Lawmakers aim to deflate ballooning drug prices at Rochester meeting
Health experts, physicians and pharmacists on Wednesday weighed in on why prescription drug prices have ballooned in Minnesota and elsewhere and what the state could do to stave off the increases.
Health experts, physicians and pharmacists on Wednesday, Oct. 2, weighed in on why prescription drug prices have ballooned in Minnesota and elsewhere and what the state could do to stave off the increases.
The conversation was one of the first meetings of the Minnesota House of Representatives' mini session in the southeastern part of the state. Minnesota lawmakers met with experts at the University of Minnesota Rochester in an effort to draft policy changes based on professional insight.
Lawmakers on the panel agreed the state could take additional steps to make prescription drugs more affordable for Minnesotans but they split at times on the best way to do that. And even before the panel discussion started, a partisan rift arose about what was being discussed at the hearing and what wasn't.
Republican lawmakers said their calls to hold hearings about top-level turnover and several reports of misspending at the Minnesota Department of Human Services hadn't been taken seriously by Democrats who control the House. They said people across greater Minnesota shared those concerns and should get answers as House lawmakers fan out to Winona and surrounding cities.
Their concerns came the same day DHS leaders reported that the department had spent $3.7 million between 2014 and 2016 in unallowable costs to managed care companies for Minnesotans who'd died. The numbers came to light as part of a multi-state federal audit.
"We feel this is the straw that broke the camel's back," House Minority Leader Kurt Daudt, R-Crown, told reporters. "We've been asking for answers and demanding information for months and we've been getting nothing. We believe Minnesotans deserve answers."
Democrats, meanwhile, said the mini session was supposed to be free of some of the political bickering that plagues the Legislature. And they asked that lawmakers take the opportunity to hear from Minnesotans outside the Twin Cities what their top concerns are.
"It's not in the interest of Minnesotans for us to create a stage for partisan potshots," House Speaker Melissa Hortman, D-Brooklyn Park said. "I think if we spent all the time that people dedicate to looking for partisan potshots to solving problems together collaboratively, to address the concerns we discover, we would get so much done for Minnesotans."
How to make drugs cheaper?
More than two dozen lawmakers sat in on the hearing Wednesday and asked health experts what they could do to help bring down the cost of prescription drugs.
So what ideas did the doctors, pharmacists and other health experts float? They suggested:
- Requiring drug companies to price based on a medication's value in terms of alleviating symptoms or extending life
- Tying drug price increases to the rate of inflation
- Setting up nonprofit pharmacies that carried generic drugs
- Leveling the playing field for independent pharmacies competing against pharmacy benefit manager-owned pharmacies
State lawmakers said they would consider those proposals as well as bills that would allow the state to buy pharmaceuticals in bulk for Minnesotans on state health programs and give the attorney general the power to enforce civil sanctions against drugmakers that "unconscionably" raise prices for essential medications.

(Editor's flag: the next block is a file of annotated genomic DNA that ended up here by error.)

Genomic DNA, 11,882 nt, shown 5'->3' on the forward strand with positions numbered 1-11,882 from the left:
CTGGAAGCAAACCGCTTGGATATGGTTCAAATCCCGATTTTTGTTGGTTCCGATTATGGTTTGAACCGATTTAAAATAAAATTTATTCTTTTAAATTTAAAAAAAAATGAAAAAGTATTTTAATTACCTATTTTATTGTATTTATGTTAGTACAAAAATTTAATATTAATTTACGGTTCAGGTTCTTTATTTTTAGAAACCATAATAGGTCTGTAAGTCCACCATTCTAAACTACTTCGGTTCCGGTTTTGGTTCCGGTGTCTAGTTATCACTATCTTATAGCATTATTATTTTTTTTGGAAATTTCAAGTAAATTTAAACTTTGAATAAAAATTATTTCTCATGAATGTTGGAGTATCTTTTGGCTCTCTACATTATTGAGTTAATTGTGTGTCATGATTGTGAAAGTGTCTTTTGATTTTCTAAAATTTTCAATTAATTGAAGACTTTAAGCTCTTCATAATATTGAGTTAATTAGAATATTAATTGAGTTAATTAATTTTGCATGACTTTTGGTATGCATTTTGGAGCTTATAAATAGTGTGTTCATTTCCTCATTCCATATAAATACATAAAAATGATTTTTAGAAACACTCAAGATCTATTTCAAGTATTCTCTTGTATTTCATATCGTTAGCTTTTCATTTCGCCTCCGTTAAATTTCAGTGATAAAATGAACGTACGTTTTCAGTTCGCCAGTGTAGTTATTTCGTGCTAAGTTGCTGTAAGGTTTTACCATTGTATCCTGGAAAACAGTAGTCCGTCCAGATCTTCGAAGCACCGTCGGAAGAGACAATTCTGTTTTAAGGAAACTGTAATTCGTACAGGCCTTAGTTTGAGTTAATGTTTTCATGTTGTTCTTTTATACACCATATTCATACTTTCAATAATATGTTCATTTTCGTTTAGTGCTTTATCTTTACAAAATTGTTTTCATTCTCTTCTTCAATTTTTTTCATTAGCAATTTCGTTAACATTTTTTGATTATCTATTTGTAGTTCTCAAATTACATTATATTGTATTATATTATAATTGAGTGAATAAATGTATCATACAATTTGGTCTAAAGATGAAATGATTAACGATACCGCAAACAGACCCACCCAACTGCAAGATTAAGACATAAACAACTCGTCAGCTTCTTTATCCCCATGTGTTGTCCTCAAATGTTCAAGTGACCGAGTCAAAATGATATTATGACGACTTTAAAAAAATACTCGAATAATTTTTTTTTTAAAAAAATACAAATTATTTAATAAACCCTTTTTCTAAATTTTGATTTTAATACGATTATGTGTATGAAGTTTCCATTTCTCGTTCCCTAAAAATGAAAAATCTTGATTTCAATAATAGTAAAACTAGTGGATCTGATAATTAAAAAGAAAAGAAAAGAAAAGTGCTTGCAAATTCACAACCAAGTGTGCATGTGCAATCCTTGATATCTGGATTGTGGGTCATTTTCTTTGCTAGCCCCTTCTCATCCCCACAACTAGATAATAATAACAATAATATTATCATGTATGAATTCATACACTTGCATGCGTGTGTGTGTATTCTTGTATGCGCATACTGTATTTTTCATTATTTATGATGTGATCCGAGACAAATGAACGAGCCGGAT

And Rep. Kelly Morrison, who is also a doctor, said she would again put forward a proposal to require drug manufacturers to publicly explain why they bring medications to the market with high prices or why they hike prices for the drugs. That measure fell short in an end-of-session conference committee earlier this year.
"I think it’s an important piece of peeling away the onion in termsof why drug prices have grown so out of control," Morrison, a Deephaven Democrat, said.
And Eric Tichy, one of the pharmacists who sets the medication formulary at the Mayo Clinic, said the private market could lead the way in terms of driving down prices.
The Mayo Clinic along with more than 1,000 other hospital systems and three philanthropic organizations came together to create a nonprofit that can contract to manufacture some of the most in-demand generic drugs for hospitals. Civica Rx, the group of hospital groups, delivered its first medication Wednesday in Utah.
The Mayo Clinic alone might not have the scale to change the pricing structures alone, Tichy said, but bringing hospitals together in the nonprofit structure could help pressure other drug manufacturers to drive down their prices.
"When we can collaborate with 1000 other hospitals, then we have enough scale to do that," Tichy said.
Insulin debate boils up
Earlier in the day, Gov. Tim Walz called on Senate Majority Leader Paul Gazelka, R-Nisswa, to come to the table to hash out some of the differences between two proposals to provide access to emergency insulin.
The call comes a day after Walz sent a letter to Gazelka and Hortman asking them to appoint lawmakers to a conference committee to hammer out a bill ahead of a special session. Hortman said she had asked lawmakers and was ready to set a 60-day deadline to reach a deal.
But Gazelka said the Legislature couldn't put together a conference committee outside of legislative session and he favored a proposal put forth by Senate Republicans over a Democrat-authored measure, which he said would create "another state bureaucracy."
"The House has said they want a conference, I want a conference and now we have 34 senators who could make that decision," Walz told Forum News Service on Wednesday. "It’s very clear the senator will own the insulin issue if he’s the one who chooses (not to agree to a conference committee)."